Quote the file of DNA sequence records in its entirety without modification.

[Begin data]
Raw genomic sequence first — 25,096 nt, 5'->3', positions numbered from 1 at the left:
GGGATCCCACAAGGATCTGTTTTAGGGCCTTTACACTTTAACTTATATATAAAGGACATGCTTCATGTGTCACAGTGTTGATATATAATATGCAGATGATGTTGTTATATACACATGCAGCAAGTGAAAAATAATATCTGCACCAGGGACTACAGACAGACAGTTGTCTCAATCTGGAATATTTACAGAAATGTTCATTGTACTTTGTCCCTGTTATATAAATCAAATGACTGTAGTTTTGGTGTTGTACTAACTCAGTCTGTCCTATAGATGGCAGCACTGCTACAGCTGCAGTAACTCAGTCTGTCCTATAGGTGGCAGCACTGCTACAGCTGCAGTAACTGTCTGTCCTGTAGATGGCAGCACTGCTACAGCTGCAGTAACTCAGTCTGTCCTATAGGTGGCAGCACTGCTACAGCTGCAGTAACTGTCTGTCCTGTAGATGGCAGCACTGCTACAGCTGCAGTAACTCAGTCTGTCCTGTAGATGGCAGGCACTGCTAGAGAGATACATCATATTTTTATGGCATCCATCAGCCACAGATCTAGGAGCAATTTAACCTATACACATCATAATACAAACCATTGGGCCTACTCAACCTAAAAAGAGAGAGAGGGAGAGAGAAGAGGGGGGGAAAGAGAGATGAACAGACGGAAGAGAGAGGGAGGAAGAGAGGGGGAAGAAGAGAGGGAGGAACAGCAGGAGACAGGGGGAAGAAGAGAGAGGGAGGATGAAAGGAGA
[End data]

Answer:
Raw genomic sequence first — 25,096 nt, 5'->3', positions numbered from 1 at the left:
GGGATCCCACAAGGATCTGTTTTAGGGCCTTTACACTTTAACTTATATATAAAGGACATGCTTCATGTGTCACAGTGTTGATATATAATATGCAGATGATGTTGTTATATACACATGCAGCAAGTGAAAAATAATATCTGCACCAGGGACTACAGACAGACAGTTGTCTCAATCTGGAATATTTACAGAAATGTTCATTGTACTTTGTCCCTGTTATATAAATCAAATGACTGTAGTTTTGGTGTTGTACTAACTCAGTCTGTCCTATAGATGGCAGCACTGCTACAGCTGCAGTAACTCAGTCTGTCCTATAGGTGGCAGCACTGCTACAGCTGCAGTAACTGTCTGTCCTGTAGATGGCAGCACTGCTACAGCTGCAGTAACTCAGTCTGTCCTATAGGTGGCAGCACTGCTACAGCTGCAGTAACTGTCTGTCCTGTAGATGGCAGCACTGCTACAGCTGCAGTAACTCAGTCTGTCCTGTAGATGGCAGGCACTGCTAGAGAGATACATCATATTTTTATGGCATCCATCAGCCACAGATCTAGGAGCAATTTAACCTATACACATCATAATACAAACCATTGGGCCTACTCAACCTAAAAAGAGAGAGAGGGAGAGAGAAGAGGGGGGGAAAGAGAGATGAACAGACGGAAGAGAGAGGGAGGAAGAGAGGGGGAAGAAGAGAGGGAGGAACAGCAGGAGACAGGGGGAAGAAGAGAGAGGGAGGATGAAAGGAGA